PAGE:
Final Project Milestone One: Root Cause Analysis and Patient Safety Strategies
Karen Viani was newly diagnosed with congestive heart failure one month ago. Her primary physician prescribed a number of medications: a beta blocker to slow her heart rate, Lasix to treat the fluid overload, and digoxin for control of her symptoms. She also takes a potassium supplement. Ms. Viani is 76 years old, slim, and lives with her pet dog, Alfredo.
She was hospitalized on Friday at noon at Mesa Valley Hospital, a 60-bed acute-care facility. This was after seeing her primary doctor for increased shortness of breath and after gaining four pounds in 24 hours. The hospitalist ordered a one-time dose of Lasix 20mg IV on admission followed by a lab order to check electrolytes in one hour.
Recent hospital patient safety survey results identified some areas of strength and weakness. Strong positive responses were in the categories of organizational learning and continuous improvement at 78%; teamwork also scored a high 80% positive response. Areas with potential for improvement were staffing at a positive response rate of 25% and non-punitive environment and safety culture had a positive response rate of 20%.
The nurse responsible for care of Ms. Viani was very busy. She gave the Lasix three hours after Mrs. Viani arrived and after the lab had drawn the blood for the electrolytes. When the hospitalist arrived at 1630, she noted the lab report indicated that the potassium level was low. The hospitalist assumed that the blood was drawn after Ms. Viani had received the Lasix.
The hospitalist ordered another Lasix 20 mg IV. The evening nurse noted the order at 1700 and gave the Lasix before dinner.
During the evening mealtime, Ms. Viani suddenly felt light-headed, tried to reach the call bell that was on the bedside table, and fell on the floor. Ms. Viani sustained a small laceration on her forehead and a sprained right wrist, and then became quite disoriented and lost consciousness for a few seconds. The rapid response team (RRT) was notified and by the time the team arrived, Ms. Viani was lucid and was complaining of pain in her right wrist. The hospitalist ordered in the patient’s record that an incident report needed to be filed as the nurse made a medication error. The hospitalist has professional liability insurance as a condition of her employment at Mesa Valley. The nurse does not.
For your first step in developing your error analysis and recommendations paper, you will select one of the case studies from the Final Project Case Studies
document to be the focus of your entire project. You will then complete a root cause analysis and recommend appropriate patient safety strategies. Remember,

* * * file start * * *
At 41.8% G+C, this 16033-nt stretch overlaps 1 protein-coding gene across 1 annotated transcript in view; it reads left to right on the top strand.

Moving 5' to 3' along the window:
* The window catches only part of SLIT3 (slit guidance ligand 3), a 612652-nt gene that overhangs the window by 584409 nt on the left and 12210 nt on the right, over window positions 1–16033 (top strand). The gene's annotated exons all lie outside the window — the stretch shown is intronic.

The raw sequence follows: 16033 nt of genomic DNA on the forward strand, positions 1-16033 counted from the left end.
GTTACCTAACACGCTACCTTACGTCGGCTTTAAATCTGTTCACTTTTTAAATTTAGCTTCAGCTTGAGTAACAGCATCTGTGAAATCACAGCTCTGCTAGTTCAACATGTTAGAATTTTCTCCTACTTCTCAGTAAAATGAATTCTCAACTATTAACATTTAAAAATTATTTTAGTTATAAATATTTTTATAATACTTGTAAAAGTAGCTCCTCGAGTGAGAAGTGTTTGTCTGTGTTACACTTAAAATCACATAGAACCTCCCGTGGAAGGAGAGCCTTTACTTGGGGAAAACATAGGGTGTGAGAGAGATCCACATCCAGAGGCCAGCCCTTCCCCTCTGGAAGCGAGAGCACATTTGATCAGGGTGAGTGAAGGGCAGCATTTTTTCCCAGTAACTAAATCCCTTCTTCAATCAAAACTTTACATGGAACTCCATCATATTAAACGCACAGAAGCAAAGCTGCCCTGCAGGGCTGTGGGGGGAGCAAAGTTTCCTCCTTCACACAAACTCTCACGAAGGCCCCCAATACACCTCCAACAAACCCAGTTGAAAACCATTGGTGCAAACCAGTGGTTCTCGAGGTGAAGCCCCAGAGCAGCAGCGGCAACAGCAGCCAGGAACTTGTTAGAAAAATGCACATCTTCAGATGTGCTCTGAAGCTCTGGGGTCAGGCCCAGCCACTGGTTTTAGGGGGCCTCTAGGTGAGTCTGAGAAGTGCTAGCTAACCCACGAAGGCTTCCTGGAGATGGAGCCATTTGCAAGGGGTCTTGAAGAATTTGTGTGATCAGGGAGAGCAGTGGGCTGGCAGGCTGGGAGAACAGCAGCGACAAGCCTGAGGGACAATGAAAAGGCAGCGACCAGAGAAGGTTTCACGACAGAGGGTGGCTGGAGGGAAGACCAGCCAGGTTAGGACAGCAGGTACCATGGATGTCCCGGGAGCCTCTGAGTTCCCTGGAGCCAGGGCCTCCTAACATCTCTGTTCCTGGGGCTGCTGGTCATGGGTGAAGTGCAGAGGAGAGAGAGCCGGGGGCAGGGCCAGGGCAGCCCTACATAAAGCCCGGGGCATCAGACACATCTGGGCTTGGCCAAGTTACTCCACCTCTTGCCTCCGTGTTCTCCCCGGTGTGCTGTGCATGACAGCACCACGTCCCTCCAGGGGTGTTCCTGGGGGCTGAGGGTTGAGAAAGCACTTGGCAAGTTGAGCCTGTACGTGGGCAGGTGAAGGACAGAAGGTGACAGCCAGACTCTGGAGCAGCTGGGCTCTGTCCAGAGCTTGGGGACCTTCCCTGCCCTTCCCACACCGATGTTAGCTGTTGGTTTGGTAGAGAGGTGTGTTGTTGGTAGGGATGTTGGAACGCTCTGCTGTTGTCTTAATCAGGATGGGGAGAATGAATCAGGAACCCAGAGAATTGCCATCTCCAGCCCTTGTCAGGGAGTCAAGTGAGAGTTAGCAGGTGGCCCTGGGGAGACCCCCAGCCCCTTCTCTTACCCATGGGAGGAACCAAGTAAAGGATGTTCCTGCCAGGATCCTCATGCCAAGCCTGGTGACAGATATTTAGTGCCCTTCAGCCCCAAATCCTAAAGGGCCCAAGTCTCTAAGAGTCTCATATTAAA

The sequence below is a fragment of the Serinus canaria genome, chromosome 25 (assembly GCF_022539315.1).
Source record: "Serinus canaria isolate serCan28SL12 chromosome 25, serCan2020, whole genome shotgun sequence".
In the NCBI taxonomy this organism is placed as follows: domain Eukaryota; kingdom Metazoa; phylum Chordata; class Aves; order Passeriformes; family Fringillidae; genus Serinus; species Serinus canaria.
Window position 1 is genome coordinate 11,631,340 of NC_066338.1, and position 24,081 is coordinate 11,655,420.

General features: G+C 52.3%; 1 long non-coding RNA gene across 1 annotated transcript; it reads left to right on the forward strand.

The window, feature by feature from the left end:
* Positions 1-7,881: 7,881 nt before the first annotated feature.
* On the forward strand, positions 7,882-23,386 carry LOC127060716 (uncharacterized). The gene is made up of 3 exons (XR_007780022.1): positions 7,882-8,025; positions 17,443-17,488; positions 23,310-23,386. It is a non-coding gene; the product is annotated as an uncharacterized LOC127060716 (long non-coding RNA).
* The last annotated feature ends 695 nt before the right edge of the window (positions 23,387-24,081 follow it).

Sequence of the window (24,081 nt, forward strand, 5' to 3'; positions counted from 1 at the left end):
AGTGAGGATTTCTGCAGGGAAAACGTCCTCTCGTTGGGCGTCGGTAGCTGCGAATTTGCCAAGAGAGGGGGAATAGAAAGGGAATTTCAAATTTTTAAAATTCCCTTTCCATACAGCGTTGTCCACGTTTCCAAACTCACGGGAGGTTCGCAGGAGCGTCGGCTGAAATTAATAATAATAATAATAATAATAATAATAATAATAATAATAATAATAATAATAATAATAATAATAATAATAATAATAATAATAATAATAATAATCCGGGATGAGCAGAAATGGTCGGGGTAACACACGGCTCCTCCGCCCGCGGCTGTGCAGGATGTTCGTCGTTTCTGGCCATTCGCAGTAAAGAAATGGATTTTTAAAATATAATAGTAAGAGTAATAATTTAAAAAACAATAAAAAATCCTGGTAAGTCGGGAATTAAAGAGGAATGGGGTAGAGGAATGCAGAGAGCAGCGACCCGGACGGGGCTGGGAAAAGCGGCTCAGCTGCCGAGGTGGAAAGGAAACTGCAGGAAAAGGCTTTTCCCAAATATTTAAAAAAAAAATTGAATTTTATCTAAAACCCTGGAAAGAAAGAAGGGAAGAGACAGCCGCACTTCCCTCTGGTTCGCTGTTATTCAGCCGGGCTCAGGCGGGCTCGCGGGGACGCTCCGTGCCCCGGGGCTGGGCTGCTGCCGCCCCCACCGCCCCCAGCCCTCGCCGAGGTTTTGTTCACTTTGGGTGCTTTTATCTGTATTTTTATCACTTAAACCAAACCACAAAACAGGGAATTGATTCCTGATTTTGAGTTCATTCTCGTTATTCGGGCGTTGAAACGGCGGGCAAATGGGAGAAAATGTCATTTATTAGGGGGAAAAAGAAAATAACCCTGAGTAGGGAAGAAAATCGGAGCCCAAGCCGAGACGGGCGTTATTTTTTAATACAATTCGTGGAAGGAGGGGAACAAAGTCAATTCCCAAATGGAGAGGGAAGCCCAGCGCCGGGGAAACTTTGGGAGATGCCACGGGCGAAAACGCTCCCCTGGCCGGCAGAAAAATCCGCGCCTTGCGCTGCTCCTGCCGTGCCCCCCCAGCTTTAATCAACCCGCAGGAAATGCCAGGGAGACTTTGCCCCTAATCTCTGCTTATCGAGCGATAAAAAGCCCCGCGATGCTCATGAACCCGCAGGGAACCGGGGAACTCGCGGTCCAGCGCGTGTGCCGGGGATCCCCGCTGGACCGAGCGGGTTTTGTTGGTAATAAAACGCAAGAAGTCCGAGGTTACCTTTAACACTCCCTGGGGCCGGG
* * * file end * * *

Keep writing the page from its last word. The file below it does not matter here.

this is your first draft. You will have an opportunity to incorporate suggestions from your instructor and course content in later modules prior to submitting your
final version in Module Seven.
In this first milestone, the following critical elements must be addressed:
I. Root Cause Analysis (RCA): In this section, you will provide an overview of the details in the provided case study that led to adverse patient outcomes.
This overview will be in the form of a flowchart, which you will then use to help you analyze the medical error. Specifically, you should include the
A. Timeline: Using a flowchart, summarize the events, processes, and staff involved in the timeline of events that led to the medical error.
B. Factors: Based on your flowchart, use a modified root cause analysis to do the following:
i. Identify two contributing factors that led to the medical error
ii. Identify one causal factor that led to the medical error
Hint: For help with the RCA, refer back to your work relating to the AHRQ website in Module One.
II. Patient Safety Strategies: In this section, you will use the factors you identified to recommend a measurable evidence-based patient safety
improvement strategy. Specifically, you should include the following:
A. Recommendation: Based on the contributing factors or causal factor that you identified, recommend an evidence-based patientsafety
improvement strategy. What role would patients and families have in your recommendation?
B. Measurement: How will the strategy be measured so that medicalstaff can determine whether the strategy led to improved patient safety? In
other words, what will the primary measure be? What types of data should be collected?